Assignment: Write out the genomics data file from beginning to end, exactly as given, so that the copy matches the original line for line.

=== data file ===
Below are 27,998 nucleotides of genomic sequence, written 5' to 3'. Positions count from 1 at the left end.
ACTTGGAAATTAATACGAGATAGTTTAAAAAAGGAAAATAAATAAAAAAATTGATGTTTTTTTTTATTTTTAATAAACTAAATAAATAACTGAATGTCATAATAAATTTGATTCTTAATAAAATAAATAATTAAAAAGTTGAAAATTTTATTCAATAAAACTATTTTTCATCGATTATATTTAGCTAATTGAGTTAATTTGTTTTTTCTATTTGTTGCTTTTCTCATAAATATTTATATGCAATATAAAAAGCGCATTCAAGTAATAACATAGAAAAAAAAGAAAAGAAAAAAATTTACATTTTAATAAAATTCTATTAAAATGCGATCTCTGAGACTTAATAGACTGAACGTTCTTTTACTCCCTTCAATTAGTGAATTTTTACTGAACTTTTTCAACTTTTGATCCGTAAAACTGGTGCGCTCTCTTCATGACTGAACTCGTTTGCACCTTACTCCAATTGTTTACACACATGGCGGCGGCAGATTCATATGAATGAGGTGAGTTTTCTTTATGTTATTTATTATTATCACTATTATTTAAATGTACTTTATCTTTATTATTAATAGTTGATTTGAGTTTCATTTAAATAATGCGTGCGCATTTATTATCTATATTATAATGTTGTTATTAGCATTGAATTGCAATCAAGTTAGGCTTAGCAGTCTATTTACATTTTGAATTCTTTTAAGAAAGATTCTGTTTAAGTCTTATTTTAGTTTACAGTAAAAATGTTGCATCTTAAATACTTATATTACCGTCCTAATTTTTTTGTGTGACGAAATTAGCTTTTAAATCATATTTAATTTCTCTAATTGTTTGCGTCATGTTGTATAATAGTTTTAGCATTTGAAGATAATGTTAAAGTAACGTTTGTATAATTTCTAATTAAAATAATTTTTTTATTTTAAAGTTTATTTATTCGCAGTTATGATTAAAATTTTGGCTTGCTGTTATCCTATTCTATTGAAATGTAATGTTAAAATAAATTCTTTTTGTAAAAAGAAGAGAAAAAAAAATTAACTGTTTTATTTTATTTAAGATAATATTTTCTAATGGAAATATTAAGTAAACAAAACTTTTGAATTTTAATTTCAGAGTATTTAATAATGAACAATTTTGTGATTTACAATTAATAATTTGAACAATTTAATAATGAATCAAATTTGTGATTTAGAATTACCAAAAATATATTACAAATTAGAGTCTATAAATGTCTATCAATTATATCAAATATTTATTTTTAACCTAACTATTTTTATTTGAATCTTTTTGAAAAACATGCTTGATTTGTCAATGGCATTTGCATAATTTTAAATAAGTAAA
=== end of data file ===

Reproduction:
Below are 27,998 nucleotides of genomic sequence, written 5' to 3'. Positions count from 1 at the left end.
ACTTGGAAATTAATACGAGATAGTTTAAAAAAGGAAAATAAATAAAAAAATTGATGTTTTTTTTTATTTTTAATAAACTAAATAAATAACTGAATGTCATAATAAATTTGATTCTTAATAAAATAAATAATTAAAAAGTTGAAAATTTTATTCAATAAAACTATTTTTCATCGATTATATTTAGCTAATTGAGTTAATTTGTTTTTTCTATTTGTTGCTTTTCTCATAAATATTTATATGCAATATAAAAAGCGCATTCAAGTAATAACATAGAAAAAAAAGAAAAGAAAAAAATTTACATTTTAATAAAATTCTATTAAAATGCGATCTCTGAGACTTAATAGACTGAACGTTCTTTTACTCCCTTCAATTAGTGAATTTTTACTGAACTTTTTCAACTTTTGATCCGTAAAACTGGTGCGCTCTCTTCATGACTGAACTCGTTTGCACCTTACTCCAATTGTTTACACACATGGCGGCGGCAGATTCATATGAATGAGGTGAGTTTTCTTTATGTTATTTATTATTATCACTATTATTTAAATGTACTTTATCTTTATTATTAATAGTTGATTTGAGTTTCATTTAAATAATGCGTGCGCATTTATTATCTATATTATAATGTTGTTATTAGCATTGAATTGCAATCAAGTTAGGCTTAGCAGTCTATTTACATTTTGAATTCTTTTAAGAAAGATTCTGTTTAAGTCTTATTTTAGTTTACAGTAAAAATGTTGCATCTTAAATACTTATATTACCGTCCTAATTTTTTTGTGTGACGAAATTAGCTTTTAAATCATATTTAATTTCTCTAATTGTTTGCGTCATGTTGTATAATAGTTTTAGCATTTGAAGATAATGTTAAAGTAACGTTTGTATAATTTCTAATTAAAATAATTTTTTTATTTTAAAGTTTATTTATTCGCAGTTATGATTAAAATTTTGGCTTGCTGTTATCCTATTCTATTGAAATGTAATGTTAAAATAAATTCTTTTTGTAAAAAGAAGAGAAAAAAAAATTAACTGTTTTATTTTATTTAAGATAATATTTTCTAATGGAAATATTAAGTAAACAAAACTTTTGAATTTTAATTTCAGAGTATTTAATAATGAACAATTTTGTGATTTACAATTAATAATTTGAACAATTTAATAATGAATCAAATTTGTGATTTAGAATTACCAAAAATATATTACAAATTAGAGTCTATAAATGTCTATCAATTATATCAAATATTTATTTTTAACCTAACTATTTTTATTTGAATCTTTTTGAAAAACATGCTTGATTTGTCAATGGCATTTGCATAATTTTAAATAAGTAAA